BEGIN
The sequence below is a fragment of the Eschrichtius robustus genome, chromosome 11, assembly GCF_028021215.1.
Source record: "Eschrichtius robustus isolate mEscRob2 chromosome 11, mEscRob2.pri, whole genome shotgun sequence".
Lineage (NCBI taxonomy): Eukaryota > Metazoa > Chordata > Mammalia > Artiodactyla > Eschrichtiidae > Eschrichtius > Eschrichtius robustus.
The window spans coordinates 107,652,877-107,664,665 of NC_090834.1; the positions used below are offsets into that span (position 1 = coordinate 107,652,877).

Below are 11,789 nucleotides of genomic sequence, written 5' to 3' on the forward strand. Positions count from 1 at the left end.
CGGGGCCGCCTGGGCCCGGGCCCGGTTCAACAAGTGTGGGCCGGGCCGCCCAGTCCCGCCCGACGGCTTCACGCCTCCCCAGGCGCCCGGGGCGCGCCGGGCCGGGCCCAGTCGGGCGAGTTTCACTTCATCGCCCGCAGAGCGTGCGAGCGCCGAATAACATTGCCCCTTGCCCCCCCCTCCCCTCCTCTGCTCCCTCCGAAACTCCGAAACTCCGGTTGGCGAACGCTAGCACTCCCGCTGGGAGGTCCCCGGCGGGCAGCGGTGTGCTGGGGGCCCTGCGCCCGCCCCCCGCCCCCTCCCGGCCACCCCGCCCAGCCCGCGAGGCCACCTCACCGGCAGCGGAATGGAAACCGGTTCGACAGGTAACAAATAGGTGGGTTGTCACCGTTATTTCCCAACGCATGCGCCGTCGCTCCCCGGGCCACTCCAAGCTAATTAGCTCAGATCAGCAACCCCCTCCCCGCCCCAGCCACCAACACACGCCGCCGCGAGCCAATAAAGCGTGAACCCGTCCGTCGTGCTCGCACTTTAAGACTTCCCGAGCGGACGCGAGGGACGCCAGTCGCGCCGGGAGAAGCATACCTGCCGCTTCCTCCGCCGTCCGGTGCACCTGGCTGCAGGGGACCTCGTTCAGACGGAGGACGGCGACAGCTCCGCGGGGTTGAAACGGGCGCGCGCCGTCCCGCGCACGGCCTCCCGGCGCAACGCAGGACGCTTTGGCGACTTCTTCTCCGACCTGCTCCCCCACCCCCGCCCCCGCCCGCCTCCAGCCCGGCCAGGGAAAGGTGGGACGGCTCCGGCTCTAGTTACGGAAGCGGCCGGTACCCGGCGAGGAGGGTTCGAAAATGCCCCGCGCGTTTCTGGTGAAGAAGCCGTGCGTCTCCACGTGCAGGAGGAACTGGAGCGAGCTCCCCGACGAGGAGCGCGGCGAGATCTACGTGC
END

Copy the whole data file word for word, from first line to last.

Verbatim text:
The sequence below is a fragment of the Eschrichtius robustus genome, chromosome 11, assembly GCF_028021215.1.
Source record: "Eschrichtius robustus isolate mEscRob2 chromosome 11, mEscRob2.pri, whole genome shotgun sequence".
Lineage (NCBI taxonomy): Eukaryota > Metazoa > Chordata > Mammalia > Artiodactyla > Eschrichtiidae > Eschrichtius > Eschrichtius robustus.
The window spans coordinates 107,652,877-107,664,665 of NC_090834.1; the positions used below are offsets into that span (position 1 = coordinate 107,652,877).

Below are 11,789 nucleotides of genomic sequence, written 5' to 3' on the forward strand. Positions count from 1 at the left end.
CGGGGCCGCCTGGGCCCGGGCCCGGTTCAACAAGTGTGGGCCGGGCCGCCCAGTCCCGCCCGACGGCTTCACGCCTCCCCAGGCGCCCGGGGCGCGCCGGGCCGGGCCCAGTCGGGCGAGTTTCACTTCATCGCCCGCAGAGCGTGCGAGCGCCGAATAACATTGCCCCTTGCCCCCCCCTCCCCTCCTCTGCTCCCTCCGAAACTCCGAAACTCCGGTTGGCGAACGCTAGCACTCCCGCTGGGAGGTCCCCGGCGGGCAGCGGTGTGCTGGGGGCCCTGCGCCCGCCCCCCGCCCCCTCCCGGCCACCCCGCCCAGCCCGCGAGGCCACCTCACCGGCAGCGGAATGGAAACCGGTTCGACAGGTAACAAATAGGTGGGTTGTCACCGTTATTTCCCAACGCATGCGCCGTCGCTCCCCGGGCCACTCCAAGCTAATTAGCTCAGATCAGCAACCCCCTCCCCGCCCCAGCCACCAACACACGCCGCCGCGAGCCAATAAAGCGTGAACCCGTCCGTCGTGCTCGCACTTTAAGACTTCCCGAGCGGACGCGAGGGACGCCAGTCGCGCCGGGAGAAGCATACCTGCCGCTTCCTCCGCCGTCCGGTGCACCTGGCTGCAGGGGACCTCGTTCAGACGGAGGACGGCGACAGCTCCGCGGGGTTGAAACGGGCGCGCGCCGTCCCGCGCACGGCCTCCCGGCGCAACGCAGGACGCTTTGGCGACTTCTTCTCCGACCTGCTCCCCCACCCCCGCCCCCGCCCGCCTCCAGCCCGGCCAGGGAAAGGTGGGACGGCTCCGGCTCTAGTTACGGAAGCGGCCGGTACCCGGCGAGGAGGGTTCGAAAATGCCCCGCGCGTTTCTGGTGAAGAAGCCGTGCGTCTCCACGTGCAGGAGGAACTGGAGCGAGCTCCCCGACGAGGAGCGCGGCGAGATCTACGTGC